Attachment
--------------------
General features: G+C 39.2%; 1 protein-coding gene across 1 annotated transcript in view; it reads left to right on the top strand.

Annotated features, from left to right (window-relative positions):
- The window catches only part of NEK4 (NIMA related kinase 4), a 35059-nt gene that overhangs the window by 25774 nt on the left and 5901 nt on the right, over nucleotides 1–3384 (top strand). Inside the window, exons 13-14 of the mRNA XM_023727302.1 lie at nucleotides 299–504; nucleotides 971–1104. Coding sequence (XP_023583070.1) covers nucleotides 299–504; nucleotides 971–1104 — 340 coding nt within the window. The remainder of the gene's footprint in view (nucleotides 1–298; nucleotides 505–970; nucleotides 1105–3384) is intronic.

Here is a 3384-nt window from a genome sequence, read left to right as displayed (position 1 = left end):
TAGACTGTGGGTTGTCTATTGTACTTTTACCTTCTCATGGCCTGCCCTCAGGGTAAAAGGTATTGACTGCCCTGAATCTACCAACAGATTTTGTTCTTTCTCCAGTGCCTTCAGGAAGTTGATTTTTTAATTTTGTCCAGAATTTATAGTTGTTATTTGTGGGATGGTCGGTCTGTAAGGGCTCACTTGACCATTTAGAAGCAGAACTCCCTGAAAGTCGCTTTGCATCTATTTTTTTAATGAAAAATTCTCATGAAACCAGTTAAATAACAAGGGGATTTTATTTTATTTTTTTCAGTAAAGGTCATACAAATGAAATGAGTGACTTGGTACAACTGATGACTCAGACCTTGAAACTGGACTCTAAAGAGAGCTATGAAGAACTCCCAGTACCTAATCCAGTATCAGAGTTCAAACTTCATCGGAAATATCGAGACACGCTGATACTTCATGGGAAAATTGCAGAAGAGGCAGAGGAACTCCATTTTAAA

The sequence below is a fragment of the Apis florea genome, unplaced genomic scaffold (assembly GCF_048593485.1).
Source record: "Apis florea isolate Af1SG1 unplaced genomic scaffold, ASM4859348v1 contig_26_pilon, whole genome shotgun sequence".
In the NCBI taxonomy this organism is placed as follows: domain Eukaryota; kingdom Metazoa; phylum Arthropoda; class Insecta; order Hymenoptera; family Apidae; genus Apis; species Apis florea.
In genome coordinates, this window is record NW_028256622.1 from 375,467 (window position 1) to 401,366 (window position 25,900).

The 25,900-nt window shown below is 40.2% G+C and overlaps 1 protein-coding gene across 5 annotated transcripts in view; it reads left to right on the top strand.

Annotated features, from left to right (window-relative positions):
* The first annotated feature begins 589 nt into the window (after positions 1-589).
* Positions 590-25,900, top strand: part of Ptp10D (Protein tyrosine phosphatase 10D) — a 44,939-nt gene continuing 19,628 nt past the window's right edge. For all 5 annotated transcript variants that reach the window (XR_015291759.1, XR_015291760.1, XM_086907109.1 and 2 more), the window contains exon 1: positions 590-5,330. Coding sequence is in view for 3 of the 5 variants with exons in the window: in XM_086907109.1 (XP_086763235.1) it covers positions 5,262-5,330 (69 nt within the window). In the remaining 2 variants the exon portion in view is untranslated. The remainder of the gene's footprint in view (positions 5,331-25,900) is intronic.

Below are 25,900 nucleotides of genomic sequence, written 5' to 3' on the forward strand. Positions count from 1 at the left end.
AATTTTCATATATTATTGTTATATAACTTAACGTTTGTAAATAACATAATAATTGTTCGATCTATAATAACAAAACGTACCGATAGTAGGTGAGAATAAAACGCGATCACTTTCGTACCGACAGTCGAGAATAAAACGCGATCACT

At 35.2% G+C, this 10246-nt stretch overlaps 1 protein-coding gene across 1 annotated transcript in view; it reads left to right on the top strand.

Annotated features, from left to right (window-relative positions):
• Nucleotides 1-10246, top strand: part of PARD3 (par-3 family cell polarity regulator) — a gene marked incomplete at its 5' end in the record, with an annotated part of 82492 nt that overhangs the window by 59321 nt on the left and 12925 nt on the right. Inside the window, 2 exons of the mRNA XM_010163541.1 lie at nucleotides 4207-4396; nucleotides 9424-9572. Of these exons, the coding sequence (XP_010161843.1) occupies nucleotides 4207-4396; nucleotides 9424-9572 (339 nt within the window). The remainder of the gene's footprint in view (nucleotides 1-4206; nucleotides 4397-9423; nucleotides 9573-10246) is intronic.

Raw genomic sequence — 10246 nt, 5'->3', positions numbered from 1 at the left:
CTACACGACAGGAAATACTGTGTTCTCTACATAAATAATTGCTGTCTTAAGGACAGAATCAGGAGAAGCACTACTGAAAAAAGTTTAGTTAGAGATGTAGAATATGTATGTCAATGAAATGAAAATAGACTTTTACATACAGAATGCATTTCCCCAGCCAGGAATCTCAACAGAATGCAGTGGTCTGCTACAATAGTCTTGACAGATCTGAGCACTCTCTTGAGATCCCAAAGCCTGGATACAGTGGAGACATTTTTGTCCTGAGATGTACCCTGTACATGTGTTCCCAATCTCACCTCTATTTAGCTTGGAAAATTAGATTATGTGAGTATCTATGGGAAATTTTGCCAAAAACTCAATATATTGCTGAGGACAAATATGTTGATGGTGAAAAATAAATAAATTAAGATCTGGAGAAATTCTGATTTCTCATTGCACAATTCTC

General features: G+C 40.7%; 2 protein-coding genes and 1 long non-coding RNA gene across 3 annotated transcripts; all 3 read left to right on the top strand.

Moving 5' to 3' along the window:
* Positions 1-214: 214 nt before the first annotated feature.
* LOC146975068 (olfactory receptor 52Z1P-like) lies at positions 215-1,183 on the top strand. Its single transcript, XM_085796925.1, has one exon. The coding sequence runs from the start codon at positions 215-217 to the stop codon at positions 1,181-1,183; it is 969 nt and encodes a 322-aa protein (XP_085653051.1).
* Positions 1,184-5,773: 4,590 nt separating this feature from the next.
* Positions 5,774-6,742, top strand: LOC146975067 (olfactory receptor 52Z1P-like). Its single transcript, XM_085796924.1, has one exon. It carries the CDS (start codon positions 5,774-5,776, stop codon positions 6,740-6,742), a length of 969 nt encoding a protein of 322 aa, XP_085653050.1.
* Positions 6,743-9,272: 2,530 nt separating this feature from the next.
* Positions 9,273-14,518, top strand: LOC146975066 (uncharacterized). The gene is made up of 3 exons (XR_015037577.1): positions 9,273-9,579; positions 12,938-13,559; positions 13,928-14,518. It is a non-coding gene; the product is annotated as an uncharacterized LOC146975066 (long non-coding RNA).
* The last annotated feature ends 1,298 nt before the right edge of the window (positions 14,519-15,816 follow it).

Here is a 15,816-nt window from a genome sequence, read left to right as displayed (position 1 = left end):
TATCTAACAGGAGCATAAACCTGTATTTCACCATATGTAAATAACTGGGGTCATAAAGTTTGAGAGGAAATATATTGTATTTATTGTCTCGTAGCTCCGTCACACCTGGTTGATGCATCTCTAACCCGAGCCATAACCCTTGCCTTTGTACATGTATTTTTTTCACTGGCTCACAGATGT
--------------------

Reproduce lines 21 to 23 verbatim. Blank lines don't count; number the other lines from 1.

General features: G+C 40.7%; 2 protein-coding genes and 1 long non-coding RNA gene across 3 annotated transcripts; all 3 read left to right on the top strand.

Moving 5' to 3' along the window:
* Positions 1-214: 214 nt before the first annotated feature.